Relationship breakdown

Understanding relationship breakdown

Relationship breakdown can be a complex, distressing experience. This article explores the warning signals of breakdown, and what you can do about them. First understanding the three stages that precede separation or divorce; looking out for signs that your partnership is in trouble; then looking at ways in which you can repair your relationship – either on your own or in couple therapy.

Stages of relationship breakdown

In general there are three stages that precede break-up:

  • Disenchantment
  • Repetitive frustration
  • Despair


This should not be confused with disappointment. After the initial honeymoon period is over partners gradually come to see that their idealised lover is a human being with weaknesses, flaws and off-putting habits. So much is true, and is a hurdle to be overcome in building any long-term relationship. If love is strong enough then it is possible to work through your differences. The same is true in disagreements about lifestyle and having children; those, too will have to be resolved through negotiation and compromise – unless the disagreements are profound, in which case the relationship will come to a natural end.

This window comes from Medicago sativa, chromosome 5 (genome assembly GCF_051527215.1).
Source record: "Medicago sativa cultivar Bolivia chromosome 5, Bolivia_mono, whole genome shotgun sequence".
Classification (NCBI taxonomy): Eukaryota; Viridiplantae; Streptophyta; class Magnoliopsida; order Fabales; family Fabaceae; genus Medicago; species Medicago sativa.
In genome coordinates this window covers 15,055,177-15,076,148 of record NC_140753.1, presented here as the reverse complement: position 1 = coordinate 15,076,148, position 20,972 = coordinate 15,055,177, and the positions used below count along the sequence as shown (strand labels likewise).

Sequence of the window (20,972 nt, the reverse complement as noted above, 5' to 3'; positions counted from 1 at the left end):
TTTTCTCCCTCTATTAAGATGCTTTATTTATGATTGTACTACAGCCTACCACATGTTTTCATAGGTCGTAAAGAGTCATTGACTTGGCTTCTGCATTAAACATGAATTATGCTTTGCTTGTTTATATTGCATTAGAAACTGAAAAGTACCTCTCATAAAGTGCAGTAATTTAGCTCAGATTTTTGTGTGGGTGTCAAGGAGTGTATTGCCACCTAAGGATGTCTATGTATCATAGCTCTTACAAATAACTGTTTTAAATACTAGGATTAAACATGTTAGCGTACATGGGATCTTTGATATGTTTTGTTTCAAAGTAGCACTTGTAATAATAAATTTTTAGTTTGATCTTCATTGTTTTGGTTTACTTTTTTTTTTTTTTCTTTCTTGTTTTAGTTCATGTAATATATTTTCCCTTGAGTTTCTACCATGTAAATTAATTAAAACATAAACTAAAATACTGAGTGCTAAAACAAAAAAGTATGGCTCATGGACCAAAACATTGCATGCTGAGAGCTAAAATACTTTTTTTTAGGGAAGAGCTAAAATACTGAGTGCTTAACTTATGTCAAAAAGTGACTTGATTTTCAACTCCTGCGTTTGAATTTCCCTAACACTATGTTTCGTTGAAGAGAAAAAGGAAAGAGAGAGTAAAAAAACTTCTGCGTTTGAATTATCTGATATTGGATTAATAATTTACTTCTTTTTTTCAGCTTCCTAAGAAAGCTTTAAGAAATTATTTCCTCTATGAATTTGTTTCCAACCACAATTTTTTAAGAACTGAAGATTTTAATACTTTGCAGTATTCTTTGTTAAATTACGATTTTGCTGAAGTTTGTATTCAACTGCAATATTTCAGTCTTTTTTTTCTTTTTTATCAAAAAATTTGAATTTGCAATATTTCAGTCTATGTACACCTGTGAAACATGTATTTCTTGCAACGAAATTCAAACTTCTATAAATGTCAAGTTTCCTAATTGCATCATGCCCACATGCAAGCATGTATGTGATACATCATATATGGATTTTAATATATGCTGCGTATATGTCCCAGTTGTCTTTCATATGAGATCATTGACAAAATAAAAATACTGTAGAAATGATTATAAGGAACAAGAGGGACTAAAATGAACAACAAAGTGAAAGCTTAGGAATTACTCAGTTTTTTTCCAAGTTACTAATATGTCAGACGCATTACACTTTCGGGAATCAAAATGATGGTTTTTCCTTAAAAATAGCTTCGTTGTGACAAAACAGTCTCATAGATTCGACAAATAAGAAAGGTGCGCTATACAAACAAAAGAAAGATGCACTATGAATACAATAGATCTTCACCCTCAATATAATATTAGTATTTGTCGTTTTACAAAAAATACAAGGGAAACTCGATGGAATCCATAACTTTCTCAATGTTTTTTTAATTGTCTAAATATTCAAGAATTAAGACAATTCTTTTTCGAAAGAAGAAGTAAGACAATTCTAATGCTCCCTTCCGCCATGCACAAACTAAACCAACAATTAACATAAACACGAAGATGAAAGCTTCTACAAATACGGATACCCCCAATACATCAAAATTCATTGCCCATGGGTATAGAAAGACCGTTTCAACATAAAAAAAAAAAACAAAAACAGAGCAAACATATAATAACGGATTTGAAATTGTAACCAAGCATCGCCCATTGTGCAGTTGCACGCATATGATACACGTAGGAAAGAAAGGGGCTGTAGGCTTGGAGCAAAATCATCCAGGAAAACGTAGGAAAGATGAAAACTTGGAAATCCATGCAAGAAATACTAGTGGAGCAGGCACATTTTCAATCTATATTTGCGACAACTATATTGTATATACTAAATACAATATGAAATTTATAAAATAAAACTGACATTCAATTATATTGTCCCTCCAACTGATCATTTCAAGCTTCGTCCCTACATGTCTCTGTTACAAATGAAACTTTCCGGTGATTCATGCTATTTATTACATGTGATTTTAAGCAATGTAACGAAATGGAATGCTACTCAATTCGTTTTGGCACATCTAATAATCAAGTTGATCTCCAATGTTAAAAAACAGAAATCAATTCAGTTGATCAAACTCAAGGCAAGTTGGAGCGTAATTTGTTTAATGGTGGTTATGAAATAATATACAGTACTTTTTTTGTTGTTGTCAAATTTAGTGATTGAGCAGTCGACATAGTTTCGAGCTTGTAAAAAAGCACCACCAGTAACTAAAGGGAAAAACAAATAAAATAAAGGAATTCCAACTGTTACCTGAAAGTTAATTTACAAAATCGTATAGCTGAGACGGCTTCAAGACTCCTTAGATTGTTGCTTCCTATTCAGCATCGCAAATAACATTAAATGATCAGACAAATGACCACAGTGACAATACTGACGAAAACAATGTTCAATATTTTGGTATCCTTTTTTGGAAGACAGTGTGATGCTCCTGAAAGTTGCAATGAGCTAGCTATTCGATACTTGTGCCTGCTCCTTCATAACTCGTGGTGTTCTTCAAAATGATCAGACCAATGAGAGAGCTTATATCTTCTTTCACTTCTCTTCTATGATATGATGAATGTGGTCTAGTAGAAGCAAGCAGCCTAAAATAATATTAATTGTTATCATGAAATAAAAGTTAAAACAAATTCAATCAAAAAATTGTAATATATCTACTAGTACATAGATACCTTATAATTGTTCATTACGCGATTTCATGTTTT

Disenchantment is more disturbing than that. It refers to perceived flaws that threaten the relationship. Major flaws might include alcohol/drug abuse, dishonesty, promiscuity or financial chicanery. Lesser flaws might include possessiveness, control-freakery, disloyalty, or prioritising work and other people over the relationship.

At this stage it is still possible to work through perceived problems through mutual honesty and commitment.

Repetitive frustration

The second stage arises when perceived flaws are not addressed or ignored. Or when one partner promises to make changes but fails to do so. As unwanted incidents multiply one (or both) partners draw away from each other. The most common signs of withdrawal are discussed below.

At this stage, too, salvage is still possible. Although by now it will take a lot more work, and couple therapy should be considered seriously.


In this final stage one, or even both partners, have given up hope that the relationship can stand. Either may be making active plans to leave the relationship, or it may be they have started to look elsewhere for intimacy. For some the only reason for staying on is for the sake of children, or for financial reasons.